Writing Proper Learning Outcomes

Before you start writing learning outcomes, let’s take a moment and identify the elements of a learning outcome. Here, I’ve given examples of what to do and what not to do. When you put the four parts together, you have a well-written learning outcome.

  1. State who will be doing the learning.

Don’t: “Anyone will…”

Don’t: “I will show you…”

Do: “Participants will…”

2. Use action verbs that can be measured.

Don’t: “Learn how to build a house.”

Don’t: “Know how to build a house”

Do: “Demonstrate how to build a house”

3. Specify the condition that you’ll measure learning.

Don’t: “After this lesson…”

Don’t: “Because of my presentation…”

Do: “Through this activity…”

The idea here is to select a time, activity, or assignment that you’ll be able to observe or measure learning during.

Set up the environment so that you can see if learning has taken place.

4. Add the measurement criterion of success.

Don’t: “…successfully”

Don’t: “…better than anyone”

Do: “…according to the checklist”

Here, we have to signal what we’re measuring to the learners. What goes into your rubric or checklist? How are you grading the success of your learners?

This is the criterion that you want to communicate early on to your learners ahead of time before the assignment or condition takes place.

Learning outcomes include these 4 elements to be useful. That is, when you write learning outcomes like this, it specifies the goal for the learners and how you’ll assess their learning.

That’s half of the design right there! Not only is this a time saver, but it’s also a way to motivate your learners to achieve the goals you create for them.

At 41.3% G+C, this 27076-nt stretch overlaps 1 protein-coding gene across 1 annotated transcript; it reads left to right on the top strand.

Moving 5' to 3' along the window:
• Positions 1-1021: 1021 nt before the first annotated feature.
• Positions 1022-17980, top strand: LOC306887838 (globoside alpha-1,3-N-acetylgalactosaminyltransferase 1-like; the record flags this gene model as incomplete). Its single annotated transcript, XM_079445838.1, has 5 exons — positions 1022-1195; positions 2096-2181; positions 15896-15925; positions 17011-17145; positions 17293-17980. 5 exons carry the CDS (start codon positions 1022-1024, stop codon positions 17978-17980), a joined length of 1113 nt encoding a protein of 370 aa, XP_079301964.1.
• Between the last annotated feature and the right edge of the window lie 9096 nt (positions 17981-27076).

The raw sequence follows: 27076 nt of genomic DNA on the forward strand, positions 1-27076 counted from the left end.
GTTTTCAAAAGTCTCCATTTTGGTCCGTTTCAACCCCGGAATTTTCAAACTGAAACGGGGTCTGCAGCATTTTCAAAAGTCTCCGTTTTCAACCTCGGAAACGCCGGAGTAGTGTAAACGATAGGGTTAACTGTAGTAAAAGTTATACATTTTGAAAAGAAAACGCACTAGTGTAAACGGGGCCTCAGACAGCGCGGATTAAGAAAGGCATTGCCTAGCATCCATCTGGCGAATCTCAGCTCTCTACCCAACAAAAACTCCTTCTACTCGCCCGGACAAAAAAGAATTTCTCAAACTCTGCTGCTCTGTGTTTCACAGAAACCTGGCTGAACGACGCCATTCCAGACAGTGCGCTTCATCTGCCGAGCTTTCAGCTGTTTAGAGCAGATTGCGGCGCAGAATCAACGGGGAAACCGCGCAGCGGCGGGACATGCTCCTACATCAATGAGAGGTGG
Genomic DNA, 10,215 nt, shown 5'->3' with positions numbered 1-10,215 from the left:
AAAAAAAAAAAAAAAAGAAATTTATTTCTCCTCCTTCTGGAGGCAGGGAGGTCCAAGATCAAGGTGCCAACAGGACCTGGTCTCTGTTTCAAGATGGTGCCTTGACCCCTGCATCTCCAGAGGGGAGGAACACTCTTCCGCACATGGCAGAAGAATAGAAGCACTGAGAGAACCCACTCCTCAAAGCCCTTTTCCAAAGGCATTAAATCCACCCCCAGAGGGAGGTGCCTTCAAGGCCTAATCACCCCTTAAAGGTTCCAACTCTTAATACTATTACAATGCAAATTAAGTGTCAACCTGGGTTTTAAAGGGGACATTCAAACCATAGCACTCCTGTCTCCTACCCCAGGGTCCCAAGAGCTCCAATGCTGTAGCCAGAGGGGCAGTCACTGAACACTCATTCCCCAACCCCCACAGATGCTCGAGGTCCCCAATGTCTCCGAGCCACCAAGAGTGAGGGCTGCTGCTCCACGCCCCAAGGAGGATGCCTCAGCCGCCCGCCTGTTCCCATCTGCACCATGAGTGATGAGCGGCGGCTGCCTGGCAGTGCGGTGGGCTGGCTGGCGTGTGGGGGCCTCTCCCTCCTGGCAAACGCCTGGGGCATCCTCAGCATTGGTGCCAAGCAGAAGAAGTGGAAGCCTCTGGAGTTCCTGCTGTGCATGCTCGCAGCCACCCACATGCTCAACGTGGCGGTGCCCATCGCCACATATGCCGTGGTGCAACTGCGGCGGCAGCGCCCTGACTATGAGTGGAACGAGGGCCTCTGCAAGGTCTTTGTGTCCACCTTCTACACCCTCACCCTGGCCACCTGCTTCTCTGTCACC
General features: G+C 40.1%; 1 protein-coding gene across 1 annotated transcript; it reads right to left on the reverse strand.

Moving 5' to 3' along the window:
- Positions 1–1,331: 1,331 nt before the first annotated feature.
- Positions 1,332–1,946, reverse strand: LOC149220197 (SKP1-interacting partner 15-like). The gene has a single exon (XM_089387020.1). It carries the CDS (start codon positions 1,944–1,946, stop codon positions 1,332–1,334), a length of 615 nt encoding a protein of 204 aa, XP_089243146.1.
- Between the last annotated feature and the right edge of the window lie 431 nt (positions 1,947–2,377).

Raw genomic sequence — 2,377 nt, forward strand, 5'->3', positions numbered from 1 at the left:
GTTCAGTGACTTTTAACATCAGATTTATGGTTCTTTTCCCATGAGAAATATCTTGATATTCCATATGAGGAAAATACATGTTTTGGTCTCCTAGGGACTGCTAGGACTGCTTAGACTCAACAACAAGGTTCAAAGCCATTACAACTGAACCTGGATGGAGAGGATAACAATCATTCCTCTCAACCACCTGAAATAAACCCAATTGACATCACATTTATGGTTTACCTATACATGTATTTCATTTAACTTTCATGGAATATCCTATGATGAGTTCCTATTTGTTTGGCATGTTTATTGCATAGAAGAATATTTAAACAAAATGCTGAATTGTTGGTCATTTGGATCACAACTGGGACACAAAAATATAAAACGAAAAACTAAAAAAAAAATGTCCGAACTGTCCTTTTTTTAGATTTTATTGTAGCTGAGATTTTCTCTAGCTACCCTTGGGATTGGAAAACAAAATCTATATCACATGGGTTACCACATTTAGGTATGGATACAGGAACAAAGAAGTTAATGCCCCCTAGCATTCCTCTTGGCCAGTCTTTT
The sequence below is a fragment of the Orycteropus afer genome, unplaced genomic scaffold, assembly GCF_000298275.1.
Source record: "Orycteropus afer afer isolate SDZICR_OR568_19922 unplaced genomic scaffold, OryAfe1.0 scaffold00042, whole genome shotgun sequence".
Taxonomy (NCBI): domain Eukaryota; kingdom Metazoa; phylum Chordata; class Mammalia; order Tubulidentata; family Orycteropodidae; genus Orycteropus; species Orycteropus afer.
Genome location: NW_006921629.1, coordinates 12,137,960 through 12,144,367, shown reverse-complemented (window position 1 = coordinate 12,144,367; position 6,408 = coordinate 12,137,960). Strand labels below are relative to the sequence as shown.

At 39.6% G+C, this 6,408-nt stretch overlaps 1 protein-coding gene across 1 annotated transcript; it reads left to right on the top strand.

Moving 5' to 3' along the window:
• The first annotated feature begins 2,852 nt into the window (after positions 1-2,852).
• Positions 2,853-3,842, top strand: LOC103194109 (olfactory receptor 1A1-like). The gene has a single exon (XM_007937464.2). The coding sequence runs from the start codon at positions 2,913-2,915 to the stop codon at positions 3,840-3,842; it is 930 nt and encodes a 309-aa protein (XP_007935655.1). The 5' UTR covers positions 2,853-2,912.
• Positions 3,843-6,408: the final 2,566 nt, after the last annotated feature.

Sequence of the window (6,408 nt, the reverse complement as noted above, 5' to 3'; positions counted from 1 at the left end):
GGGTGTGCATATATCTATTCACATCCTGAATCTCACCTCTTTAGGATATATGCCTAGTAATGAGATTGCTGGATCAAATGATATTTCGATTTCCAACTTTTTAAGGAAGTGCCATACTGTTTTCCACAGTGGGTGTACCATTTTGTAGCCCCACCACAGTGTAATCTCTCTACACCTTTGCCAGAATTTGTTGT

Co-Create Community Norms First

Unpopular opinion: Learning isn’t first.

A way to make your learners feel comfortable in the online learning space you create is by co-creating community norms for interactions before any learning occurs.

This might look like…

  • voting on community guidelines in a shared document
  • an open dialogue about what environment everyone would like to contribute knowledge towards
  • a video submission from your learners discussing their learning strengths and needs from a learning environment

The idea is to work together with the learners to decide on what the learning space will provide everyone, the expectations of the facilitator/instructor and the student, and how to keep each other accountable.

I’m curious how you co-create community norms with your learners! What’s the process that you follow?

Online Recruitment

Google+ Hangouts On Air – Take 2

After using Google+ Hangouts On Air for inter-department training, I had the idea to use the same technology, but for intra-institutional recruitment for the Counselor Education graduate program. Thankfully my position as the Training and Selection GA for University Housing and Dining Services (which had almost half of the graduate assistants for the university in the Counselor Education program) put me in a good position to be able to take the lead on the new recruitment tool for the University GA selection weekend, called CU-GARS or Clemson University Graduate Assistant Recruitment and Selection weekend.

This initiative was started in February 2013 to engage the students we were trying to recruit and informally give the information that prospective graduate students wanted to know about the program. By using social media (Twitter and Facebook) hashtags, we were able to communicate with and give advice in real time to the prospective students of the program. This process was inspired by the infamous #SAchat.